66. Karbarz MJ, Luo L, Chang L et al. (2009) Biochemical and biological properties of 4-(3-phenyl-[1, 2, 4] thiadiazol-5-yl)-piperazine-1-carboxylic acid phenylamide, a mechanism-based inhibitor of fatty acid amide hydrolase. Anesth Analg 108:316–329PubMedGoogle Scholar
  67. Kathuria S, Gaetani S, Fegley D et al. (2003) Modulation of anxiety through blockade of anandamide hydrolysis. Nat Med 9:76–81PubMedGoogle Scholar
  68. Kim J, Alger BE (2004) Inhibition of cyclooxygenase-2 potentiates retrograde endocannabinoid effects in hippocampus. Nat Neurosci 7:697–698PubMedGoogle Scholar
  69. Kim J, Isokawa M, Ledent C et al. (2002) Activation of muscarinic acetylcholine receptors enhances the release of endogenous cannabinoids in the hippocampus. J Neurosci 22:10182–10191PubMedGoogle Scholar
  70. Kobayashi T, Kishimoto M, Okuyama H (1996) Phospholipases involved in lysophosphatidylinositol metabolism in rat brain. J Lipid Mediat Cell Signal 14:33–37PubMedGoogle Scholar
  71. Kohno M, Hasegawa H, Inoue A et al. (2006) Identification of N-arachidonylglycine as the endogenous ligand for orphan G-protein-coupled receptor GPR18. Biochem Biophys Res Commun 347:827–832PubMedGoogle Scholar
  72. Koutek B, Prestwich GD, Howlett AC et al. (1994) Inhibitors of arachidonoyl ethanolamide hydrolysis. J Biol Chem 269:22937–22940PubMedGoogle Scholar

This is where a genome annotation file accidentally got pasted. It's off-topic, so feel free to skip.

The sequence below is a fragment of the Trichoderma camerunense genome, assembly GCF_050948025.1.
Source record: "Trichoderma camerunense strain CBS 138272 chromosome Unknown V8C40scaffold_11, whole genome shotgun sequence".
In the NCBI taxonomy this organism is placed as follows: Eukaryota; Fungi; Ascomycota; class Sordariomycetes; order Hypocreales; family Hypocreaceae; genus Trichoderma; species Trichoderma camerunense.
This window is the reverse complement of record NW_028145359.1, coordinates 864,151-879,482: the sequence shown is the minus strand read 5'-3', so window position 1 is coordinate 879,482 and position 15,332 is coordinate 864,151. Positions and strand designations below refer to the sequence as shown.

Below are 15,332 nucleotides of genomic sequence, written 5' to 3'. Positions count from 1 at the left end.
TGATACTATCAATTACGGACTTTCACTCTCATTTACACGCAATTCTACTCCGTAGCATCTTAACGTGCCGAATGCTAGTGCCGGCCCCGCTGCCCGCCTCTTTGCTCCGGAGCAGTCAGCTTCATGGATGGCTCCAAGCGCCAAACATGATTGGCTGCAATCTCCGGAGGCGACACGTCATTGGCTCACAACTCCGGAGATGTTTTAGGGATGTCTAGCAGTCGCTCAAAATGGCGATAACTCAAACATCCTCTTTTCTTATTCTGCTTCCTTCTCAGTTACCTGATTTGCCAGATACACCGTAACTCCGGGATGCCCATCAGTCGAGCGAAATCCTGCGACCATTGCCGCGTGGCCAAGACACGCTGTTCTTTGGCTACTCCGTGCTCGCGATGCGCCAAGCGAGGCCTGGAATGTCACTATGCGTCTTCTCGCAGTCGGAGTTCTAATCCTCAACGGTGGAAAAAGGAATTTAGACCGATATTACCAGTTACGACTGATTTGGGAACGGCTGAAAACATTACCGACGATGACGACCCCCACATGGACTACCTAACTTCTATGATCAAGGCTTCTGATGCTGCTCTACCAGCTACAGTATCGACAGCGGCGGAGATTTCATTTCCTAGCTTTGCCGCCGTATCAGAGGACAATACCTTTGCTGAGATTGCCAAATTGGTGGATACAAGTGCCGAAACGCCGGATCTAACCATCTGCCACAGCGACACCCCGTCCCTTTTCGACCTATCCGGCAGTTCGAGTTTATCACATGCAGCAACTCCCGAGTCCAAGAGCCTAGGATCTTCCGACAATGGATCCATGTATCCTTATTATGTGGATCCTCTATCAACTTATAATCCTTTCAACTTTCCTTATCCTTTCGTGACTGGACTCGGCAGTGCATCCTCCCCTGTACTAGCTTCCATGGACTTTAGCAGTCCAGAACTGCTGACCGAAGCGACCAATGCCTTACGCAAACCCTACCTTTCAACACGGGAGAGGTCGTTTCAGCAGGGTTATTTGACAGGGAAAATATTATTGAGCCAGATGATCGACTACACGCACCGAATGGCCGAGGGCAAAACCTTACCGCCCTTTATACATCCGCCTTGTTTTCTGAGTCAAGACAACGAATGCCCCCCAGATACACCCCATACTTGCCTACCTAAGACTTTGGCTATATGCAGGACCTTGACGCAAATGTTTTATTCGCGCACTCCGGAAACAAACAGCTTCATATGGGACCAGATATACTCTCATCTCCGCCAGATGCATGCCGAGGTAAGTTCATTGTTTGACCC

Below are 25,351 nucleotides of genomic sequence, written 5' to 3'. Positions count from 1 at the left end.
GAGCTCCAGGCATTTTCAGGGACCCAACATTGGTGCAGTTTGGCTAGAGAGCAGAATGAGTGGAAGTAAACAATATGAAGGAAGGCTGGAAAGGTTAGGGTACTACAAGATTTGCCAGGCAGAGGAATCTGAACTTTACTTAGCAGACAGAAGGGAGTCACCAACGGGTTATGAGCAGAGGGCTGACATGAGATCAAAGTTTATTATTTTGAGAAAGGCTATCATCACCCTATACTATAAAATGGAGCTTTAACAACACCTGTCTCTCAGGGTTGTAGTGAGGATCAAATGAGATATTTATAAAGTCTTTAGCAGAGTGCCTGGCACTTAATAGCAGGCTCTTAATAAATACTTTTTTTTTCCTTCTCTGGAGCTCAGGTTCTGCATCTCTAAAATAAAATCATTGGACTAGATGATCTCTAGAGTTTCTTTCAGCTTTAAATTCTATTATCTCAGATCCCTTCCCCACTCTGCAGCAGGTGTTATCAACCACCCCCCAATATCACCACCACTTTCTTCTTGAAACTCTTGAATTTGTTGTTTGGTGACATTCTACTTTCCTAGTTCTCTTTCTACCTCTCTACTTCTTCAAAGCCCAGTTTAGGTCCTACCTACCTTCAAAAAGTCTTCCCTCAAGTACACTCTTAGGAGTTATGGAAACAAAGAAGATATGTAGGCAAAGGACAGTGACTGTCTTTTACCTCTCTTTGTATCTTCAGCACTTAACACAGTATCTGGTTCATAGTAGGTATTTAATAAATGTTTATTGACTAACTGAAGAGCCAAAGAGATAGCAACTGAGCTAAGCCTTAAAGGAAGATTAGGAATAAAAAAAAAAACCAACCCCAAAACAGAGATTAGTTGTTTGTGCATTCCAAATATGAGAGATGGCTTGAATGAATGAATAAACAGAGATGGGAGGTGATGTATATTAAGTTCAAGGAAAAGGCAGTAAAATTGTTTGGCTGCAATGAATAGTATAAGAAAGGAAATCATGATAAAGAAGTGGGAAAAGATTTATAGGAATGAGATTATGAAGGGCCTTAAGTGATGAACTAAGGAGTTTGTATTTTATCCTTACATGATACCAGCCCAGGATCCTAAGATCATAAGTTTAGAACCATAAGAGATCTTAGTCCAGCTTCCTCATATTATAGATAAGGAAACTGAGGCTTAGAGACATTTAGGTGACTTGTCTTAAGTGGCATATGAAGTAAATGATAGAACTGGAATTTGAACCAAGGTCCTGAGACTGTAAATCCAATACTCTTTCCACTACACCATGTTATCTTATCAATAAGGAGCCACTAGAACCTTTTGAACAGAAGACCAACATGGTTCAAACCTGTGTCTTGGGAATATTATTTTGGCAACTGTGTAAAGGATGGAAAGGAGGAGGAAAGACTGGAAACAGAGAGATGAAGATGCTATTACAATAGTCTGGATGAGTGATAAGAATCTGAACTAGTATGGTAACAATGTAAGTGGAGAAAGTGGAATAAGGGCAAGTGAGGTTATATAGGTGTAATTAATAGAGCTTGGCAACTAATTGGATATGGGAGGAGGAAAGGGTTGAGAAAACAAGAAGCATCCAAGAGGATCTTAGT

73. Kozak KR, Rowlinson SW, Marnett LJ (2000) Oxygenation of the endocannabinoid, 2-arachidonylglycerol, to glyceryl prostaglandins by cyclooxygenase-2. J Biol Chem 275:33744–33749PubMedGoogle Scholar
  74. Kozak KR, Crews BC, Ray JL et al. (2001) Metabolism of prostaglandin glycerol esters and prostaglandin ethanolamides in vitro and in vivo. J Biol Chem 276:36993–36998PubMedGoogle Scholar
  75. Kozak KR, Gupta RA, Moody JS et al. (2002) 15-lipoxygenase metabolism of 2-arachidonylglycerol: Generation of a PPARα agonist. J Biol Chem 277:23278–23286PubMedGoogle Scholar
  76. Kreitzer AC, Regehr WG (2001) Retrograde inhibition of presynaptic calcium influx by endogenous cannabinoids at excitatory synapses onto Purkinje cells. Neuron 29:717–727PubMedGoogle Scholar
  77. Kucera GL, Sisson PJ, Thomas MJ et al. (1988) On the substrate specificity of rat liver phospholipase A1. J Biol Chem 263:1920–1928PubMedGoogle Scholar
  78. Lee MW, Kraemer FB, Severson DL (1995) Characterization of a partially purified diacylglycerol lipase from bovine aorta. Biochim Biophys Acta 1254:311–318PubMedGoogle Scholar